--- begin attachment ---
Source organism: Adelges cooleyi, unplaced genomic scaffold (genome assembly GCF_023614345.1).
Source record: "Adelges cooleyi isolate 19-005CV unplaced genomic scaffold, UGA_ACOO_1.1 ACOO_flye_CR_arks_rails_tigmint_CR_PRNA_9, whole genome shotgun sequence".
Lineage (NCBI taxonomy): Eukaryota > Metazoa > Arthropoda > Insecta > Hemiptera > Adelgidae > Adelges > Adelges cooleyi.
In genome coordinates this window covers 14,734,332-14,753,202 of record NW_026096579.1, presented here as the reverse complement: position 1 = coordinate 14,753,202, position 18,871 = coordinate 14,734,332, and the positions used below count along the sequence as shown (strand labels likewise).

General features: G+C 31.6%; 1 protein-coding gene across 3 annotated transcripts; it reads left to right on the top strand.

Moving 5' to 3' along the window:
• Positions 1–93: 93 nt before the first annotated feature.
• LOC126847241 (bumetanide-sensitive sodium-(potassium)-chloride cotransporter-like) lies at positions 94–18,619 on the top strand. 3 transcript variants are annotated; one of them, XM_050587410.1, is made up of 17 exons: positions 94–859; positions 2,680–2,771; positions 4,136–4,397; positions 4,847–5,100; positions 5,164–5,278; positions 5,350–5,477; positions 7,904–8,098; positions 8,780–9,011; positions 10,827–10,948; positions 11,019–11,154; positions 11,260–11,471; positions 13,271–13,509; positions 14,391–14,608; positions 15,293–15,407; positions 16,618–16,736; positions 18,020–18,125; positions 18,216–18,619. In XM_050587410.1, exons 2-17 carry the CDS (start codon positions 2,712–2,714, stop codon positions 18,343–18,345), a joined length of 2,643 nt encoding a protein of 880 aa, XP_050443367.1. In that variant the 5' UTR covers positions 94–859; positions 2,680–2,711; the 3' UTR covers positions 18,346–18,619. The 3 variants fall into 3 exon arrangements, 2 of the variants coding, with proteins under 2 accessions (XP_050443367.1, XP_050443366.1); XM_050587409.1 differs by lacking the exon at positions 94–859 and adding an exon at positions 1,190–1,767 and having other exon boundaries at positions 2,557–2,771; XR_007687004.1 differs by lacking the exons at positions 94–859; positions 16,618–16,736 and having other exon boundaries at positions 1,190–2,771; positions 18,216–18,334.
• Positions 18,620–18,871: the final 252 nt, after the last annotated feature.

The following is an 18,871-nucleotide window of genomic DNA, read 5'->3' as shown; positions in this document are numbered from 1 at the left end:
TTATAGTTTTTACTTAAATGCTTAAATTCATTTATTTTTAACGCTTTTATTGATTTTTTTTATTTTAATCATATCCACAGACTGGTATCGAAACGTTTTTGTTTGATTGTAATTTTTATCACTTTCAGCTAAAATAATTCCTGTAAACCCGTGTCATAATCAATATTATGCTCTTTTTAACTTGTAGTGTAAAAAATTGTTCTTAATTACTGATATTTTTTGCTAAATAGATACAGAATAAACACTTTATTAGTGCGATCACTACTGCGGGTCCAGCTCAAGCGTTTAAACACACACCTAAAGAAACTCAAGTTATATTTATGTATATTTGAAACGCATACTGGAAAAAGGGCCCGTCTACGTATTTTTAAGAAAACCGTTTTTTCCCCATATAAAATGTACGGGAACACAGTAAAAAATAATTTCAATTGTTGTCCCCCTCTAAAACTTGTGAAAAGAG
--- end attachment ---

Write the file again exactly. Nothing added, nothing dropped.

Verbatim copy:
Source organism: Adelges cooleyi, unplaced genomic scaffold (genome assembly GCF_023614345.1).
Source record: "Adelges cooleyi isolate 19-005CV unplaced genomic scaffold, UGA_ACOO_1.1 ACOO_flye_CR_arks_rails_tigmint_CR_PRNA_9, whole genome shotgun sequence".
Lineage (NCBI taxonomy): Eukaryota > Metazoa > Arthropoda > Insecta > Hemiptera > Adelgidae > Adelges > Adelges cooleyi.
In genome coordinates this window covers 14,734,332-14,753,202 of record NW_026096579.1, presented here as the reverse complement: position 1 = coordinate 14,753,202, position 18,871 = coordinate 14,734,332, and the positions used below count along the sequence as shown (strand labels likewise).

General features: G+C 31.6%; 1 protein-coding gene across 3 annotated transcripts; it reads left to right on the top strand.

Moving 5' to 3' along the window:
• Positions 1–93: 93 nt before the first annotated feature.
• LOC126847241 (bumetanide-sensitive sodium-(potassium)-chloride cotransporter-like) lies at positions 94–18,619 on the top strand. 3 transcript variants are annotated; one of them, XM_050587410.1, is made up of 17 exons: positions 94–859; positions 2,680–2,771; positions 4,136–4,397; positions 4,847–5,100; positions 5,164–5,278; positions 5,350–5,477; positions 7,904–8,098; positions 8,780–9,011; positions 10,827–10,948; positions 11,019–11,154; positions 11,260–11,471; positions 13,271–13,509; positions 14,391–14,608; positions 15,293–15,407; positions 16,618–16,736; positions 18,020–18,125; positions 18,216–18,619. In XM_050587410.1, exons 2-17 carry the CDS (start codon positions 2,712–2,714, stop codon positions 18,343–18,345), a joined length of 2,643 nt encoding a protein of 880 aa, XP_050443367.1. In that variant the 5' UTR covers positions 94–859; positions 2,680–2,711; the 3' UTR covers positions 18,346–18,619. The 3 variants fall into 3 exon arrangements, 2 of the variants coding, with proteins under 2 accessions (XP_050443367.1, XP_050443366.1); XM_050587409.1 differs by lacking the exon at positions 94–859 and adding an exon at positions 1,190–1,767 and having other exon boundaries at positions 2,557–2,771; XR_007687004.1 differs by lacking the exons at positions 94–859; positions 16,618–16,736 and having other exon boundaries at positions 1,190–2,771; positions 18,216–18,334.
• Positions 18,620–18,871: the final 252 nt, after the last annotated feature.

The following is an 18,871-nucleotide window of genomic DNA, read 5'->3' as shown; positions in this document are numbered from 1 at the left end:
TTATAGTTTTTACTTAAATGCTTAAATTCATTTATTTTTAACGCTTTTATTGATTTTTTTTATTTTAATCATATCCACAGACTGGTATCGAAACGTTTTTGTTTGATTGTAATTTTTATCACTTTCAGCTAAAATAATTCCTGTAAACCCGTGTCATAATCAATATTATGCTCTTTTTAACTTGTAGTGTAAAAAATTGTTCTTAATTACTGATATTTTTTGCTAAATAGATACAGAATAAACACTTTATTAGTGCGATCACTACTGCGGGTCCAGCTCAAGCGTTTAAACACACACCTAAAGAAACTCAAGTTATATTTATGTATATTTGAAACGCATACTGGAAAAAGGGCCCGTCTACGTATTTTTAAGAAAACCGTTTTTTCCCCATATAAAATGTACGGGAACACAGTAAAAAATAATTTCAATTGTTGTCCCCCTCTAAAACTTGTGAAAAGAG